“There are two main ways that the US could increase overall population growth: by encouraging people to have more children or by increasing immigration levels.
On their own, pro-natalist policies have historically failed to increase birthrates in the kinds of numbers that would be required to stave off stagnant population growth. Internationally, research has shown that child allowances have led to slight, short-lived bumps in birthrates. From 2007 to 2010, Spain had a child allowance that led to a temporary 3 percent increase in birthrates, but that was mostly because more people decided to have children earlier, rather than have more of them. After the allowance was revoked, the birthrate decreased 6 percent.”
“Immigration is a much more reliable driver of population growth. The average age of newly arriving immigrants is 31, which is more than seven years younger than the median American, meaning that they could help replace an aging workforce. They are also more entrepreneurial, which encourages economic dynamism, and more likely to work in essential industries, such as health care, transportation, construction, agriculture, and food processing.
Immigrants may also help stave off regional population declines. Immigrants are more likely to settle in areas where foreign-born populations already live, which are typically large metro areas that have lost population in recent years. Frey found in a 2019 report that, of the 91 large metro areas that gained population since the beginning of the decade, 15 would have actually lost population were it not for immigration, including New York, Chicago, Detroit, and Philadelphia. In another 11 large metro areas, immigration accounted for more than half of their population growth.
Refugees are also more likely to settle in less dense population centers where housing costs are lower, possibly reinvigorating the nearly 35 percent of rural counties in the US that have experienced significant population loss in recent decades.
Raising immigration levels wouldn’t necessarily require a major reimagining of the US immigration system, though that might offer more flexibility to reevaluate immigration levels periodically — it could be accomplished by just increasing the caps on existing forms of visas and green cards.”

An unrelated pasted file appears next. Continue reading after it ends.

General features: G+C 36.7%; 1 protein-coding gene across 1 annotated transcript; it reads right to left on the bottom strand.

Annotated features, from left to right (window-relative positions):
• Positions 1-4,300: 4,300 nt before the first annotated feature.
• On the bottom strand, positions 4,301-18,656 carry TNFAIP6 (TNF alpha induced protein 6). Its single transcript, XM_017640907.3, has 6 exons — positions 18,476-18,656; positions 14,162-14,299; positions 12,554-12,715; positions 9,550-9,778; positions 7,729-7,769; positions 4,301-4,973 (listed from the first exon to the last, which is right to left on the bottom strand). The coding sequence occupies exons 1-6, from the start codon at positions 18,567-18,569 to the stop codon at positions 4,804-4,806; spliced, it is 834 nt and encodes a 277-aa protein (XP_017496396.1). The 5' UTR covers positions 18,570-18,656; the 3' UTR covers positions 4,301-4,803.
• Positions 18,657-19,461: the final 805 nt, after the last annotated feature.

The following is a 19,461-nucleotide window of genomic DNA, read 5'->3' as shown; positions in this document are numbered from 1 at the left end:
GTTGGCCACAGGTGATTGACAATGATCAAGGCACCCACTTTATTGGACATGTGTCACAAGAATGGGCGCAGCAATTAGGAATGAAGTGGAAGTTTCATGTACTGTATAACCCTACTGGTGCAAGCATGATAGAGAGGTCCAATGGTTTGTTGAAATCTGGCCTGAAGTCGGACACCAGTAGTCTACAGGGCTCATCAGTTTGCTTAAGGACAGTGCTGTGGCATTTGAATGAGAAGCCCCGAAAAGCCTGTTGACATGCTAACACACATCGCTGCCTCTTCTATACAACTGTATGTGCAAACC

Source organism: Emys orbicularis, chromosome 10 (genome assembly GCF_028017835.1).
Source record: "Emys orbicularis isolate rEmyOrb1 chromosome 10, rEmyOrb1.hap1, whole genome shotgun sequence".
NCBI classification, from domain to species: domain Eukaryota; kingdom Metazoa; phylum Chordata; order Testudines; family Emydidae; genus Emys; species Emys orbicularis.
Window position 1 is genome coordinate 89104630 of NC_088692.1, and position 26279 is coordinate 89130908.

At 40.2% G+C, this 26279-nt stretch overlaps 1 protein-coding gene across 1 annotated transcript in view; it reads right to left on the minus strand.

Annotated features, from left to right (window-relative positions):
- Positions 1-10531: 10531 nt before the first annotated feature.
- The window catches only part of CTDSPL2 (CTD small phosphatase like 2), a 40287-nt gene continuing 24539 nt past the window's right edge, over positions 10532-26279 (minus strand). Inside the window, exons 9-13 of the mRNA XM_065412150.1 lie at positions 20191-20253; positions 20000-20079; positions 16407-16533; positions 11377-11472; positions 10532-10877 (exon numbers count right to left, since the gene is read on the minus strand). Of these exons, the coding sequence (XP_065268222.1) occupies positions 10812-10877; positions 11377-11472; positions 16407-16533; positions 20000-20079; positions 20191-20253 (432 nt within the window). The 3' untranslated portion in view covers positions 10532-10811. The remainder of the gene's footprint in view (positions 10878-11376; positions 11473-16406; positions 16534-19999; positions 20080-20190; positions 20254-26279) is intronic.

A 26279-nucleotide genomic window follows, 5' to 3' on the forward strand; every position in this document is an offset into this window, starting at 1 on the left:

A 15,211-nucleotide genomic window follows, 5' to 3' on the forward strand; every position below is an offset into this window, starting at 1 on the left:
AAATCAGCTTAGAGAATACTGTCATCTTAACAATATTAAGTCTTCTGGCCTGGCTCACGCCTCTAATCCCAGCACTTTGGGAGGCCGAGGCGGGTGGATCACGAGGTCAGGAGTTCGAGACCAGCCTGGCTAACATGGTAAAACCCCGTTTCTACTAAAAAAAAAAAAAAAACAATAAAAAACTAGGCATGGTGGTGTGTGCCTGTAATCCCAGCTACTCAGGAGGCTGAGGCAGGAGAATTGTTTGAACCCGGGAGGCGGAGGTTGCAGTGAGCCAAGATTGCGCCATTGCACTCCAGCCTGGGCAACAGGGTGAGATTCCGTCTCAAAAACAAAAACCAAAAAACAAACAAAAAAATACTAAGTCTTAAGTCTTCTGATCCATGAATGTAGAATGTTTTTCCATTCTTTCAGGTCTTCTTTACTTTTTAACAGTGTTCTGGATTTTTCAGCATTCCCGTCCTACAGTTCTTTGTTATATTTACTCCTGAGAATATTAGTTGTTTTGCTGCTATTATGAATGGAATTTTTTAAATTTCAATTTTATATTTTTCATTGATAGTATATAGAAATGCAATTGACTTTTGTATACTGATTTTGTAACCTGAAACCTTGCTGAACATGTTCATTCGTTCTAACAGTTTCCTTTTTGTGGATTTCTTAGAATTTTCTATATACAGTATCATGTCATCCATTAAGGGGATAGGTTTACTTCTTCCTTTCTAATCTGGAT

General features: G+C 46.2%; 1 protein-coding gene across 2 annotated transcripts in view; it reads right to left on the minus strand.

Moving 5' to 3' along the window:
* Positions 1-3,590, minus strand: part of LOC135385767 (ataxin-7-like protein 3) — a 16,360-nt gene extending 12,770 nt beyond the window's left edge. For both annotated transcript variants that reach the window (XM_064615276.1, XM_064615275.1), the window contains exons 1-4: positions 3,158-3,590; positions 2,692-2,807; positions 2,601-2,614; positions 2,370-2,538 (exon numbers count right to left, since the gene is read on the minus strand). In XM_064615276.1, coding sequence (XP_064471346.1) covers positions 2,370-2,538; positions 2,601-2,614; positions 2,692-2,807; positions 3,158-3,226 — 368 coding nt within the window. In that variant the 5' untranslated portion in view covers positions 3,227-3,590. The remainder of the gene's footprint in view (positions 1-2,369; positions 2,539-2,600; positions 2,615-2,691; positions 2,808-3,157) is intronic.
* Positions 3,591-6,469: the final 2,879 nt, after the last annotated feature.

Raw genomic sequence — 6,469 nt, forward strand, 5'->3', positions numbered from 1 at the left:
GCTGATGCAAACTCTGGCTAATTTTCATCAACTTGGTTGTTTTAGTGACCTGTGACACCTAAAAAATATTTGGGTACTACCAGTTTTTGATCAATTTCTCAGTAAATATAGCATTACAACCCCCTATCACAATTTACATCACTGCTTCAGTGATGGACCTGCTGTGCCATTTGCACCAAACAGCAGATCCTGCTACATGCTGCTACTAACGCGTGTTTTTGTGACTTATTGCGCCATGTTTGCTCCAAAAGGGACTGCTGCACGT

“American women are choosing to have fewer babies and the result is that America’s total fertility rate in 2020 has fallen to a record low of 1.64 births per 1,000 women between 15 and 44 years of age, according to the Centers for Disease Control and Prevention. Demographers define replacement fertility as 2.1 children per woman over the course of her lifetime; one to replace her, another to replace the father, and a tenth extra to account for children who die before reproducing and those who churlishly refuse to make their parents into grandparents. Populations with sustained sub-replacement fertility will eventually begin to shrink.”
“As recently as 60 years ago, the average American woman gave birth to 3.6 kids during her lifetime. Following the introduction of effective birth control pills, the U.S. total fertility rate began to fall steeply from 1960 to a nadir of 1.74 children per woman in 1976. Fertility rose again to hover just below replacement until 2007 when it began its contemporary drop to the lowest rate ever recorded. The U.S. fertility rate is now basically the same as that of other rich developed countries.”
“modernity offers people a multitude of life options that compete with the bearing and rearing of children. Evidently, the trade-offs between work, travel, socializing, entertainment, sports, and parenting that people are making reduce fertility. The upshot is that modern people considering their options are voluntarily choosing to have fewer children.”
“The number of babies American women are having continues to fall”
“The total number of births for the United States in 2019 was 3,745,540, down 1 percent from 3,791,712 in 2018. The report notes that this is the fifth year that the number of births has declined after an increase in 2014, and the lowest number of births since 1986.”
“The U.S. TFR is now similar to that of many other countries, including those that make up the European Union (1.543), Australia (1.74), New Zealand (1.71), Japan (1.42), South Korea (0.977), Brazil (1.73), and China (1.69). This mirrors the decadeslong global trend of women choosing to bear ever fewer children over the course of their lifetimes. Global total fertility stood at more than five children per woman in 1964 and is well on its way toward below replacement levels, having now dropped to 2.415 children per woman as of 2018.”